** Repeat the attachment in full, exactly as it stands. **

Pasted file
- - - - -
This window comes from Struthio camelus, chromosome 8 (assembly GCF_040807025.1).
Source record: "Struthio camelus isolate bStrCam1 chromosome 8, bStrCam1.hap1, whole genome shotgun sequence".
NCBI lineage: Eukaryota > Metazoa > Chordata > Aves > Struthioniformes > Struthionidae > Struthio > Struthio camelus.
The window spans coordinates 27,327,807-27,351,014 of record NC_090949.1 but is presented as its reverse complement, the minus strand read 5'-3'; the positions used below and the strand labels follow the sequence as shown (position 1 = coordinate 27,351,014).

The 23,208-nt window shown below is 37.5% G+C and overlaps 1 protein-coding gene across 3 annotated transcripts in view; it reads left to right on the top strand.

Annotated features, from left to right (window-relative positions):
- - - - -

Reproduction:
This window comes from Struthio camelus, chromosome 8 (assembly GCF_040807025.1).
Source record: "Struthio camelus isolate bStrCam1 chromosome 8, bStrCam1.hap1, whole genome shotgun sequence".
NCBI lineage: Eukaryota > Metazoa > Chordata > Aves > Struthioniformes > Struthionidae > Struthio > Struthio camelus.
The window spans coordinates 27,327,807-27,351,014 of record NC_090949.1 but is presented as its reverse complement, the minus strand read 5'-3'; the positions used below and the strand labels follow the sequence as shown (position 1 = coordinate 27,351,014).

The 23,208-nt window shown below is 37.5% G+C and overlaps 1 protein-coding gene across 3 annotated transcripts in view; it reads left to right on the top strand.

Annotated features, from left to right (window-relative positions):